At times, being a Public Defender can be a trying and lonely profession.  Many times we feel under fire.  When we are in court trying to defend an individual, we feel the attack from all directions.  We feel we are the only person who stands between these forces and the person we are there to defend.  When we are in court, we feel alone in these battles.  As much effort as we put in, as hard as we fight, we don’t always win.  Many times we lose the battle for the life and freedom of our clients.  It can be defeating and depressing, especially to younger staff who haven’t built a strong foundation of success.  It is incumbent upon the offices to which these solemn soldiers return after the battle, to create support structures for staff going through these difficult times. Team building is an essential component of developing this environment.  When public defender staff struggle, instead of being greeted with criticism and negative critique, they should return to a setting where they receive support, assistance, and positive reinforcement.  Attorneys and all members of trial teams, who go to trial or force the government to establish they acted within the requirements of the Constitution in seizing property, should be congratulated for the fight they are waging, regardless of the outcome.  Developing this positive, supportive team concept, will place the staff in the office in the best position to succeed.

A strong team concept builds trust.  Trust allows individuals who are part of the team, to be able to perform at a higher level, because they will be better able to focus on the goals they are working to achieve and less concerned about what will happen if they fail.  They know that if they start to struggle, the team will be there to pick them up and help them through the tough times.  People work better when they are more focused on accomplishing their goals and less on what will happen to them if they fail.  When staff are more concerned about failing or about merely following predefined and rigid rules, they become passive and less imaginative.  This passivity leads to poorer performance and less successful results.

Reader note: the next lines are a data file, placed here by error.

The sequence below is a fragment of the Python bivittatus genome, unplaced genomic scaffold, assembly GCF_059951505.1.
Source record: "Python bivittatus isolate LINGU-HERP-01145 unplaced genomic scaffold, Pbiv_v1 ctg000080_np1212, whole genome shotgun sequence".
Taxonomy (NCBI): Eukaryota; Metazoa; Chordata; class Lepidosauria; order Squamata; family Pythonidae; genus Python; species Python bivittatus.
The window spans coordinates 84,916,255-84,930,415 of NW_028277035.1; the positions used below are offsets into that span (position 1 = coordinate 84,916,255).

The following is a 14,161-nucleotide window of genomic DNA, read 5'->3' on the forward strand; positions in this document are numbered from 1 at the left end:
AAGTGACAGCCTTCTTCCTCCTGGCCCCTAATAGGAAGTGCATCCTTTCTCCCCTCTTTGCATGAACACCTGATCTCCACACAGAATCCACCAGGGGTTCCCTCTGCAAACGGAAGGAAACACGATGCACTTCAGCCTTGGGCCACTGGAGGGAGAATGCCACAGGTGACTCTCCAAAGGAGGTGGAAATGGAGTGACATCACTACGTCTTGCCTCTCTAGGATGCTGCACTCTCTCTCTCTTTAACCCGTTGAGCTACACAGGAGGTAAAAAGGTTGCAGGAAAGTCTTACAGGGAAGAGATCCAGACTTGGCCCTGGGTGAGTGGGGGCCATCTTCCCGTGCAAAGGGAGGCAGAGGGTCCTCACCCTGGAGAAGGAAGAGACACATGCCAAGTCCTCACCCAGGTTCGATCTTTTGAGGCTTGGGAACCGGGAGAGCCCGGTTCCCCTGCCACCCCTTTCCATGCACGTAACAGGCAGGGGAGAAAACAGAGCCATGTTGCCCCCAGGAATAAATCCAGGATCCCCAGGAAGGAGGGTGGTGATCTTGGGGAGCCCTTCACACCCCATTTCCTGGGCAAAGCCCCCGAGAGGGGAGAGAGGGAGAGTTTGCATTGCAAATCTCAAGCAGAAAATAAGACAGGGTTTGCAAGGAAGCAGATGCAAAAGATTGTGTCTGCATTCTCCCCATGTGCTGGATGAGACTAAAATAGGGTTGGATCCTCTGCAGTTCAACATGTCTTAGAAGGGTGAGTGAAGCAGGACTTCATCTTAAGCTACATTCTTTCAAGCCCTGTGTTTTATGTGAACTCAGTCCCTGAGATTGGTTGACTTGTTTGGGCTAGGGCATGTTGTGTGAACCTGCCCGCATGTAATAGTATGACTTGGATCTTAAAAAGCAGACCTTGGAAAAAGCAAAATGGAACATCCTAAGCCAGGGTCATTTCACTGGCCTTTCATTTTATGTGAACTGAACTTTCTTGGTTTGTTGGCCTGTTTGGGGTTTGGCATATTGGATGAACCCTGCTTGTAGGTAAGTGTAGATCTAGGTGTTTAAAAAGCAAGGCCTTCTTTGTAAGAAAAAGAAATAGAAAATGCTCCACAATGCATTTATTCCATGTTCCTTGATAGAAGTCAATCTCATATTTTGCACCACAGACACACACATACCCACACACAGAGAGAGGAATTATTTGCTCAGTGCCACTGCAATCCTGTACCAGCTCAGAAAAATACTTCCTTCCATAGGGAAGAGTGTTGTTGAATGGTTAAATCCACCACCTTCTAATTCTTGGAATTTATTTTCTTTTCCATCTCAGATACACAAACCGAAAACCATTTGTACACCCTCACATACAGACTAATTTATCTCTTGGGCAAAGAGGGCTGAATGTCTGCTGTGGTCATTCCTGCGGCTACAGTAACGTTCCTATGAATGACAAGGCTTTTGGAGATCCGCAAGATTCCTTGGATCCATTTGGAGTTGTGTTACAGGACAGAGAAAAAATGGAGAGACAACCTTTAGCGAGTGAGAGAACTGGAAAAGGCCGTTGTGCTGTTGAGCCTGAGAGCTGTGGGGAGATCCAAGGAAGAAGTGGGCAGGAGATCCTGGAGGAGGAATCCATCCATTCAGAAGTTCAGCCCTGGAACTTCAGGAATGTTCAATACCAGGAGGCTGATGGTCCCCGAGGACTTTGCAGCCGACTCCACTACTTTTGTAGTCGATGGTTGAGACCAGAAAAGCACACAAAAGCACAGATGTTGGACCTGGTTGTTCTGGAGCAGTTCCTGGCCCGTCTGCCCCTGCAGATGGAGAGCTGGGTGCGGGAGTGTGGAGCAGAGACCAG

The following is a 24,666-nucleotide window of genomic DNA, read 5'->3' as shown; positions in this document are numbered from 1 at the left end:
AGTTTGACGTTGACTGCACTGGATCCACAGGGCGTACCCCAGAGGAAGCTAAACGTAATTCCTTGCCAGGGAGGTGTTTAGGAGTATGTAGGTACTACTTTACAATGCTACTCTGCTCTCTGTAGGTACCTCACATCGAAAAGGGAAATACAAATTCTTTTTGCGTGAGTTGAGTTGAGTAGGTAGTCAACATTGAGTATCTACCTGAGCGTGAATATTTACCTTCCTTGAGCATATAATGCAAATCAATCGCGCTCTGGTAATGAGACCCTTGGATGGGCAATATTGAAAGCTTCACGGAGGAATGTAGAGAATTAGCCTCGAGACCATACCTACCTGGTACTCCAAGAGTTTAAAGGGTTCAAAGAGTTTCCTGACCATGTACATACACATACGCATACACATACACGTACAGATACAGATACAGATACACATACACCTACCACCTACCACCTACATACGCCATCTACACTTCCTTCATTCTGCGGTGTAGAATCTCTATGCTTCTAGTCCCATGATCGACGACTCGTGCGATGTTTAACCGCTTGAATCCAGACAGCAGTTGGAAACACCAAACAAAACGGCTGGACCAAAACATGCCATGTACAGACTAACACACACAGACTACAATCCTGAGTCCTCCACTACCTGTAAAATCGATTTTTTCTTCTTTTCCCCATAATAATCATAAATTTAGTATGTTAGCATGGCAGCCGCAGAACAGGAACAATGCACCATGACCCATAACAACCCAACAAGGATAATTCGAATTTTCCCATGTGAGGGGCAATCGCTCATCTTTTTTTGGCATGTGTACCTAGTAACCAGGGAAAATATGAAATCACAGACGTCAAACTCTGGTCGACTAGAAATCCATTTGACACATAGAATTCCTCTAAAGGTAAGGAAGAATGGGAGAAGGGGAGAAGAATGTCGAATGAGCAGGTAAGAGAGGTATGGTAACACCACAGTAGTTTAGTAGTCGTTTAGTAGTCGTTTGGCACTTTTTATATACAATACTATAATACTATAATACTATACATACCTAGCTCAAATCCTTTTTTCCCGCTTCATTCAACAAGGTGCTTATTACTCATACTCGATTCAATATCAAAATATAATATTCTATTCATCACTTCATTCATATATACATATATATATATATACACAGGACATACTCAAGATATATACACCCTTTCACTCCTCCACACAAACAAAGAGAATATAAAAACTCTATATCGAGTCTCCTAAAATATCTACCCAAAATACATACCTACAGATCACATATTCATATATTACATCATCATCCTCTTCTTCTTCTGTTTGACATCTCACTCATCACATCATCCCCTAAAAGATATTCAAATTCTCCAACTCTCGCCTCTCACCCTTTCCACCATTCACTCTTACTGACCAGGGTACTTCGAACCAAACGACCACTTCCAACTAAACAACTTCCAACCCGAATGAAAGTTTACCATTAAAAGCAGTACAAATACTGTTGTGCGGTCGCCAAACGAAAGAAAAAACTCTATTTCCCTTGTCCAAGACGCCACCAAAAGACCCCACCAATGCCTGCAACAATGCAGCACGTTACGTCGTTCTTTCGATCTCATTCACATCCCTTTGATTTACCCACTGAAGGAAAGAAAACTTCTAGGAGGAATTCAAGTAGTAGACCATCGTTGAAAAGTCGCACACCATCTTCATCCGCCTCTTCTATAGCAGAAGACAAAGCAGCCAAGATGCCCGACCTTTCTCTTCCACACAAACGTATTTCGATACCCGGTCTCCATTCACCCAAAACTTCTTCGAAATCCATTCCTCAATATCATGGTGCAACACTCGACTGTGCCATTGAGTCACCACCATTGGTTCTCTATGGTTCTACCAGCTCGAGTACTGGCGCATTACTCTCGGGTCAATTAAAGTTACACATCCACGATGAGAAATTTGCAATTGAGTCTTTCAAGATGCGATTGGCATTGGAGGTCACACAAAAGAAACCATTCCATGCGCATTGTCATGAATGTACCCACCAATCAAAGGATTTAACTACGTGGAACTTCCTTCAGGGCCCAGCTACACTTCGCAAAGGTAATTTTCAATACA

There is a concept in some offices that competition leads to greater achievement.  This model will not work for Public Defender Offices.  A negative product of this model is it breeds a fear in young lawyers, who in turn believe that taking the path of least risk will lead to the greatest success.  “Follow the rules, keep your head down, don’t get noticed, and you will get promoted” becomes the mantra for “success” within this type of office setting.  In this environment, attorneys will be less likely to take difficult cases to trial or try new things and other staff will be less likely to share their suggestions and ideas fearing that failure will hurt their chances of advancement.  Public defender staff become more concerned about their own advancement, than about doing what is in the best interests of the people they represent.  Trying to instill an internal competitive model within a Public Defenders Office, serves neither the best interests of the staff within it nor the people they serve.  On the other hand, a team culture based upon unquestioned support and reinforcement of all staff who are dedicated to working to achieve the common goal; one that encourages imagination and innovation, and does not believe that just because something is the way it was always done means that it is the best way, is an environment that places the staff in the best position to succeed.

Team building is something that is not often considered when discussing training and development of young lawyers.  Yet the office culture and a supportive internal support network can be just as important to the success of individuals and the quality of representation for the people they serve, as legal and skills training.  Hopefully more of an effort and focus will be placed on developing strong teambuilding systems; both within individual offices as well as throughout the public defense community.